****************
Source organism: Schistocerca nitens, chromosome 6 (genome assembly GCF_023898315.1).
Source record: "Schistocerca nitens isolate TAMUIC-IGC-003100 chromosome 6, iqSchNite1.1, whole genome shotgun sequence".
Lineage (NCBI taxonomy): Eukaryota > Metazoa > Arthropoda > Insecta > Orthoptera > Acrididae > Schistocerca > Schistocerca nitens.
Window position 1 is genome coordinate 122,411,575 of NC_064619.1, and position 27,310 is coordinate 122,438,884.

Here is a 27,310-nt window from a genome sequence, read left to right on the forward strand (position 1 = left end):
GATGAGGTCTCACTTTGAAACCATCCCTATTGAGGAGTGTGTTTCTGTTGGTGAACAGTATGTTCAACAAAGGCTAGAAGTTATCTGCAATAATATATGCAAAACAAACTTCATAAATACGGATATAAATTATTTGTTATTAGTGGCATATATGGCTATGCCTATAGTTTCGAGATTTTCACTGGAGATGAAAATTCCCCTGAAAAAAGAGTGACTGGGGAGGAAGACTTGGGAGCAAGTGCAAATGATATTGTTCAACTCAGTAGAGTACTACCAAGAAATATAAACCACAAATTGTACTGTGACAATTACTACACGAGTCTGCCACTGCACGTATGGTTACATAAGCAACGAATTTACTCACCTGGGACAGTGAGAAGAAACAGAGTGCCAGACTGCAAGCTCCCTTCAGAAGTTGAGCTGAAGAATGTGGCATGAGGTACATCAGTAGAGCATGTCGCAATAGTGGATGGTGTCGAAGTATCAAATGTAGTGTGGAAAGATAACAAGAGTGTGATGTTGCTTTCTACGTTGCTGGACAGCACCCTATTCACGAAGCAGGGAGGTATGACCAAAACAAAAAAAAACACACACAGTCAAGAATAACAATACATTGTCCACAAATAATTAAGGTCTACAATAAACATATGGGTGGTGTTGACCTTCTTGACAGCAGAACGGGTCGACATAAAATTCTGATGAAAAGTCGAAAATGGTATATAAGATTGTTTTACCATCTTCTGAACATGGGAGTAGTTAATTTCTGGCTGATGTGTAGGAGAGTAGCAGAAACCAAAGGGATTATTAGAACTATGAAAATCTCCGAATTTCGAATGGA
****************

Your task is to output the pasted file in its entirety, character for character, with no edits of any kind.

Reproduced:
Source organism: Schistocerca nitens, chromosome 6 (genome assembly GCF_023898315.1).
Source record: "Schistocerca nitens isolate TAMUIC-IGC-003100 chromosome 6, iqSchNite1.1, whole genome shotgun sequence".
Lineage (NCBI taxonomy): Eukaryota > Metazoa > Arthropoda > Insecta > Orthoptera > Acrididae > Schistocerca > Schistocerca nitens.
Window position 1 is genome coordinate 122,411,575 of NC_064619.1, and position 27,310 is coordinate 122,438,884.

Here is a 27,310-nt window from a genome sequence, read left to right on the forward strand (position 1 = left end):
GATGAGGTCTCACTTTGAAACCATCCCTATTGAGGAGTGTGTTTCTGTTGGTGAACAGTATGTTCAACAAAGGCTAGAAGTTATCTGCAATAATATATGCAAAACAAACTTCATAAATACGGATATAAATTATTTGTTATTAGTGGCATATATGGCTATGCCTATAGTTTCGAGATTTTCACTGGAGATGAAAATTCCCCTGAAAAAAGAGTGACTGGGGAGGAAGACTTGGGAGCAAGTGCAAATGATATTGTTCAACTCAGTAGAGTACTACCAAGAAATATAAACCACAAATTGTACTGTGACAATTACTACACGAGTCTGCCACTGCACGTATGGTTACATAAGCAACGAATTTACTCACCTGGGACAGTGAGAAGAAACAGAGTGCCAGACTGCAAGCTCCCTTCAGAAGTTGAGCTGAAGAATGTGGCATGAGGTACATCAGTAGAGCATGTCGCAATAGTGGATGGTGTCGAAGTATCAAATGTAGTGTGGAAAGATAACAAGAGTGTGATGTTGCTTTCTACGTTGCTGGACAGCACCCTATTCACGAAGCAGGGAGGTATGACCAAAACAAAAAAAAACACACACAGTCAAGAATAACAATACATTGTCCACAAATAATTAAGGTCTACAATAAACATATGGGTGGTGTTGACCTTCTTGACAGCAGAACGGGTCGACATAAAATTCTGATGAAAAGTCGAAAATGGTATATAAGATTGTTTTACCATCTTCTGAACATGGGAGTAGTTAATTTCTGGCTGATGTGTAGGAGAGTAGCAGAAACCAAAGGGATTATTAGAACTATGAAAATCTCCGAATTTCGAATGGA